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By | Gavin Clarke 2nd September 2009 03:25

Intel vows PC virtualization skoolin' for OEMs

If all else fails, fiddle

Intel has vowed to keep on educating OEMs about PC virtualization, as vendors sell machines that have left customers frustrated and angry.

One of the chip giant's top executives told press Tuesday that Intel had already been working with PC makers so they could "understand the benefits of virtualization technology" on PCs.

Vice president and director for digital enterprise operations Stephen Smith claimed that the majority of business-oriented PC makers are confident with Virtualization Technology (VT) in its Core 2 Duo processors - and they support it.

"In the BIOS they need to enable that [VT]. We continue to work with them to understand that," Smith said.

Microsoft principal program manager Ruston Panabaker speaking with Smith in San Francisco, California, added Microsoft had also been going out to he ecosystem to ensure partners understand the virtualization message.

Confident and evangelical the pair may be, but PC makers as recently as this summer have been selling machines that have stopped working with VT.

The Reg reported last month that Sony and Fujitsu-Siemens are allowing customers to buy PCs that use the Core 2 Duo but whose BIOS they had stopped from working with VT. The PCs in question are Sony's Z series VAIOs and Fujitsu's ESPRIMO Mobile V55x5 range.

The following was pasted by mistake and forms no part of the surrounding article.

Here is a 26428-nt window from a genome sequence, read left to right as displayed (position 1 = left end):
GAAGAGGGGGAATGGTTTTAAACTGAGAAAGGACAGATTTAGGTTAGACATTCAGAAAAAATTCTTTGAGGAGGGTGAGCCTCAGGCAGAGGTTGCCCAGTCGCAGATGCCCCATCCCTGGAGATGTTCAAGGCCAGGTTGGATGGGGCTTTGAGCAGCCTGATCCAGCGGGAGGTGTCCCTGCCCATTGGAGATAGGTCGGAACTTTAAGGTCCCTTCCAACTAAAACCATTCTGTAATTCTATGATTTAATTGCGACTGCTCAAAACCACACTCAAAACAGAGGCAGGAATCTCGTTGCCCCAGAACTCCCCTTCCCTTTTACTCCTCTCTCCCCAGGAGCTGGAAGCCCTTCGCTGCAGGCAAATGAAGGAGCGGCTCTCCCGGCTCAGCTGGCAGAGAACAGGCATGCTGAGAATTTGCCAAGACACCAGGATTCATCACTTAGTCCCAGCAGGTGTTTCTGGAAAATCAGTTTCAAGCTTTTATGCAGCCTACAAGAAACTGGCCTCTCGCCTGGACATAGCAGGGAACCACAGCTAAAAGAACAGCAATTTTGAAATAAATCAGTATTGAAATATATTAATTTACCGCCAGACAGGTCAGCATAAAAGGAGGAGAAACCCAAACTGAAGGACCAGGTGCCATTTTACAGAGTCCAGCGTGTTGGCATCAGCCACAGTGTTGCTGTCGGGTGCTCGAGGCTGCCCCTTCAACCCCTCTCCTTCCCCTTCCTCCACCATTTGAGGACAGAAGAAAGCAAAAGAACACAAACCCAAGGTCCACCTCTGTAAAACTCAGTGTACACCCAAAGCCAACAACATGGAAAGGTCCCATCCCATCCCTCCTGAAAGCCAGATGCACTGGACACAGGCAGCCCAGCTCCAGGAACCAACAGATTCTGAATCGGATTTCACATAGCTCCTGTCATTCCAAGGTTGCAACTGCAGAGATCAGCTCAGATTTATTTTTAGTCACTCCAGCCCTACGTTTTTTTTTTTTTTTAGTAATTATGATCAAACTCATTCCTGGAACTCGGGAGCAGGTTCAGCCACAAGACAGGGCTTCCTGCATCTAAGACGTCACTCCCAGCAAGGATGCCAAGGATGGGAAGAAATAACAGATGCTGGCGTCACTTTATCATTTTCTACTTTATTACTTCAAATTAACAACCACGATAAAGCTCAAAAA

Customers have complained bitterly because while the companies have touted their machines' use of the Core 2 Duo and the chip's features, they had not actually stated that VT - a major feature in anybody's estimation - has been disabled in the PCs' BIOS.

The issue has come to light as Sony and Fujitsu along with other OEMs have started advertising their PCs ability to work with Microsoft's forthcoming Windows 7, to cash in on an anticipated wave of sales.

Windows 7 will let you fire up a virtualized desktop called Windows XP Mode to run legacy Windows XP applications. But Windows XP mode requires the kind of hardware virtualization offered by VT.

If the OEMs aren't listening to the evangelism from Microsoft and Intel, customers have one final resort: Smith said you can look to see if the BIOS on you PC support VT, and if not, you can turn it on yourself. "If that [the BIOS] was shipped in default off, IT needs to provision that to on," Smith said.

Good luck fiddling. ®

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